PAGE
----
Reaganomics and Clintonian Investment
Two of the largest landslides in American presidential elections occurred just sixteen years apart. President Lyndon Johnson, the liberal architect of the “Great Society,” trounced conservative icon Barry Goldwater of Arizona, in 1964, winning 486 electoral votes to Goldwater’s 52. The conservative former governor of California – and one-time movie star turned politician – Ronald Reagan, turned the tables in 1980, defeating Democratic incumbent Jimmy Carter by a nearly identical margin, 489-49. When teaching the conservative resurgence of the 1980s, I liked to show my students the electoral maps of ’64 and ’80 and ask them; What the heck happened? Most of my students were within a year or two of being 16 years old. They understood that in the history of the United States, 16 years was a brief period. It perplexed them. How could the nation swing so dramatically – from liberalism to conservatism – in the span of a high school student’s lifetime?
My students enjoyed suggesting possible explanations for the dramatic turnaround in conservative fortunes. Perhaps there was a backlash against LBJ’s spending on Great Society welfare programs? Or maybe Reagan’s attacks on “welfare queens” played well with southern voters and rust belt whites looking for someone to blame for their troubles? Some students suggested that the so-called “credibility gap” – a phrase used to describe lying about Vietnam by the Johnson administration was to blame. Of course, the problems in the Carter years – the oil shortage, stagflation, and the Iranian Hostage crisis made Jimmy Carter, the most vulnerable incumbent since Herbert Hoover.
One reason for the conservative comeback was the unique political skills of Ronald Reagan. Reagan honed his skills speaking to civic groups in California during the early 1960s. By the time he took the stage on October 27, 1964, in support of Goldwater’s campaign, he had begun to call his remarks “The Speech.” Now called A Time for Choosing, this speech – in the words of political scientist Steven F.Hayward – thrust Reagan “to the front rank of presidential politics overnight.” Reagan attacked liberals on taxes, spending, national defense, and what he saw as a lack of respect for the Constitution. These attacks became boiler-plate rhetoric for the conservative movement that fueled Reagan’s election as president in 1980.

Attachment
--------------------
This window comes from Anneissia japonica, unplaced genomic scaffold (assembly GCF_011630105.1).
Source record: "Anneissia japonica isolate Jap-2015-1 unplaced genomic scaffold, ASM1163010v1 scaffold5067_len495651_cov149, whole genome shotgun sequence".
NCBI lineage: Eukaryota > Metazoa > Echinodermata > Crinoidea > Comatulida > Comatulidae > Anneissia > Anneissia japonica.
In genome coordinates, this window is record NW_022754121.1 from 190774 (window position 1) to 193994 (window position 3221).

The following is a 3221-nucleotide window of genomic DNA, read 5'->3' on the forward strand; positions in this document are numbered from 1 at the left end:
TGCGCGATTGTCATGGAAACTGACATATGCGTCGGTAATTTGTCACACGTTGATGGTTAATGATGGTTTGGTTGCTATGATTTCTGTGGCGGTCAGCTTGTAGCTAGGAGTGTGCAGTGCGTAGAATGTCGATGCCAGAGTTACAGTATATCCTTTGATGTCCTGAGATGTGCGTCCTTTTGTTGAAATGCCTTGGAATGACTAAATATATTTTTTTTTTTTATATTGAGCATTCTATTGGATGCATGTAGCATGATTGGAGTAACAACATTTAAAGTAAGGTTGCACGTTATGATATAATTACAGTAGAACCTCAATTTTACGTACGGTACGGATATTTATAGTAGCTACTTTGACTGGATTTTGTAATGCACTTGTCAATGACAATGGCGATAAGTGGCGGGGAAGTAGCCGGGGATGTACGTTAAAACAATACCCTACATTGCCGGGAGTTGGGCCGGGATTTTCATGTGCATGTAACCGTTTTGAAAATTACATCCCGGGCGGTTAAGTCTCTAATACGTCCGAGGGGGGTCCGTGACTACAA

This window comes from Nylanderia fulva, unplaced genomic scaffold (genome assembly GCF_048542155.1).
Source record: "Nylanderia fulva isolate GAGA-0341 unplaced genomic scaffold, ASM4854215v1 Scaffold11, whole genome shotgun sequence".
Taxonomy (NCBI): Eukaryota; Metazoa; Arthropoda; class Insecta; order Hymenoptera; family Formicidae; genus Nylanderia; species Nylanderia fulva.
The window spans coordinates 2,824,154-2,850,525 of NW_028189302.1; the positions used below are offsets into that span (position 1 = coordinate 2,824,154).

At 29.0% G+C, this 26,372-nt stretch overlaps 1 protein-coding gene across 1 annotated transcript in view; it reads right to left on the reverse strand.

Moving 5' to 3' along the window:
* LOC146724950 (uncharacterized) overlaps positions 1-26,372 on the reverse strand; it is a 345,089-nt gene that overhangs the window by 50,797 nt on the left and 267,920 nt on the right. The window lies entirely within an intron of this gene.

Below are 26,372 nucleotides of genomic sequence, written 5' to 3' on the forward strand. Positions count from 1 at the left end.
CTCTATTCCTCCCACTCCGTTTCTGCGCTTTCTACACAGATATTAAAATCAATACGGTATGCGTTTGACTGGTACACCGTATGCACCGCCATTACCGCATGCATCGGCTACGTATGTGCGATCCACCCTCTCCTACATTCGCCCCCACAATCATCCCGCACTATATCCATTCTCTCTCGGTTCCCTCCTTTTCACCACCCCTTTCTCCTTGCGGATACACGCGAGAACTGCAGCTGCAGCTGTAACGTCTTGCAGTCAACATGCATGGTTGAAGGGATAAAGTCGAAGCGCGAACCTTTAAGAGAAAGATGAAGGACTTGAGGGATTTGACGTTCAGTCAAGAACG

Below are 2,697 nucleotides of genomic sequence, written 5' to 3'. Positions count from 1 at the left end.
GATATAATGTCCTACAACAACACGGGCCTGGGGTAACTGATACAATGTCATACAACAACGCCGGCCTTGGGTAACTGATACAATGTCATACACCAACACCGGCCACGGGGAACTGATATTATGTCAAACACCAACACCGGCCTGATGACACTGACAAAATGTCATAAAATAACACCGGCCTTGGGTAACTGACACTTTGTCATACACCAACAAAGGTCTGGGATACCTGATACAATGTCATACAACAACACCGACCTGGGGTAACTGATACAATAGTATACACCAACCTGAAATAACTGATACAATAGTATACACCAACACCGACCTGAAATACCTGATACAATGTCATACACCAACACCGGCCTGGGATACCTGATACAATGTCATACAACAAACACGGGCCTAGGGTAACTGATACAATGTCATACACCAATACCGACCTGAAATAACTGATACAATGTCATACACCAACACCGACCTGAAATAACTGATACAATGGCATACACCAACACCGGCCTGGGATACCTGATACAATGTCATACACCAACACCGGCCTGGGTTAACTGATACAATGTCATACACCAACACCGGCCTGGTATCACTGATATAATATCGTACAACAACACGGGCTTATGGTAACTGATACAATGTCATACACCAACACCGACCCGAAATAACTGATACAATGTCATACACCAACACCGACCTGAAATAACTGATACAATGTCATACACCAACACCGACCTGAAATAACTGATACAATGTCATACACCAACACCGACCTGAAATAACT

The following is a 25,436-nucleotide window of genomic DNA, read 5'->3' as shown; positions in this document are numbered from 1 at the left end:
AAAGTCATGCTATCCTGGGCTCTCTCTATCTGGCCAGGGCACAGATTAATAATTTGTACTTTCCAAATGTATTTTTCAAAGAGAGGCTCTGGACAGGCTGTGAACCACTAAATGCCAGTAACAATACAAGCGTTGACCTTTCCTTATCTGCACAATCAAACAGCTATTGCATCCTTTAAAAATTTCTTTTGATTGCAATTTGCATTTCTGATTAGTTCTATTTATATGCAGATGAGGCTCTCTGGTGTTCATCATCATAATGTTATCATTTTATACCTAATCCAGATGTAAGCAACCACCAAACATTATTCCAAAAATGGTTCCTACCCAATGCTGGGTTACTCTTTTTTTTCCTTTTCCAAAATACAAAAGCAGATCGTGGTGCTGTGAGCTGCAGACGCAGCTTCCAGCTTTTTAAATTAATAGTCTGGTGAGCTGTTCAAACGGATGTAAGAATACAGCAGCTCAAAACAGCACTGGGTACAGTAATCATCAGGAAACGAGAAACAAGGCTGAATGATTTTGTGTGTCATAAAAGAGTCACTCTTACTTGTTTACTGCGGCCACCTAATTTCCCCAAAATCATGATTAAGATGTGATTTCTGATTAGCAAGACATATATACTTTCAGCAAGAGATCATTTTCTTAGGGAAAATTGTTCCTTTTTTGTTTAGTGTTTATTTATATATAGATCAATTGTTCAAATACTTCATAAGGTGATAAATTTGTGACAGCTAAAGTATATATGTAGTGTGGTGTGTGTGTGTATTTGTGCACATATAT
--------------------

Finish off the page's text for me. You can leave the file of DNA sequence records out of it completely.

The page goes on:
Reagan’s two terms in office were followed by one term of his former Vice-President George H.W. Bush. Bush faced an uphill battle for reelection in 1992 because of a struggling economy and the skills of another talented politician, Bill Clinton of Arkansas. Clinton’s sex scandal in his second term may obscure his remarkable political ability. Indeed, if one overlooks the policy differences of Reagan and Clinton, one can identify several similar characteristics. Both campaigned for president against excess spending, waste, and inefficiency in government, and the need to balance the budget. Ironically, Clinton, the “tax and spend liberal”, achieved a balanced budget. Reagan – the proponent of lower taxes and less spending – did not. Both Reagan and Clinton were skilled communicators – adept at softening the hard edges of their policy initiatives with their rhetoric.
I was fortunate to take a graduate class on American Political Economy with Professor Hayward at Ashland University. We read economic historian John Steele Gordon’s remarkable book surveying the economic history of the United States, An Empire of Wealth. It became one of my favorite books and a frequently used resource for my APUSH students. Gordon argues that: “Politics is usually a choice between imperfect means to desirable ends.” Politics – in a republic – also requires the ability to sell your ideas to a public conditioned to view politicians as slick hucksters. Reagan’s aw-shucks demeanor and folksy manner worked to restore confidence in the American people in the aftermath of Vietnam, Watergate, and economic struggles. Clinton had a knack for looking into the camera and leave the impression he was in your living room having a conversation with a neighbor.
My colleague, Jeremy Gypton, has recorded both speeches included in this chapter from Teaching American History’s two-volume collection, Documents and Debates in American History and Government. Students can read along as they listen to the speeches – or teachers may choose to show videos of the speeches and have the students follow along with the transcripts. Encourage your students to think about each president’s vision of the government’s proper role in managing the economy. What does each man mean by the word opportunity? Do they want the same people to benefit from the opportunities they believe will result from their initiatives? Do they agree that government spending can be an “investment” in the economy?
Documents in this chapter include:
A. Address to the Nation on the Economy, President Ronald Reagan, February 5, 1981
B. The President’s Address to a Joint Session of Congress, President Bill Clinton, February 17, 1993
We have provided audio recordings of the chapter’s Introduction, Documents, and Study Questions. These recordings support literacy development for struggling readers and the comprehension of challenging text for all students.
Teaching American History’s We the Teachers blog will feature chapters from our two-volume Documents and Debates with their accompanying audio recordings each month until recordings of all 29 chapters are completed in August of 2021. In today’s post, we feature Volume II, Chapter 28: Political Economy at the End of the Twentieth Century. On August 10, we will highlight Chapter 15: War for Union or Abolition, from Volume I of Documents and Debates in American History. We invite you to follow this blog closely, so you can take advantage of this new feature as each recording becomes available.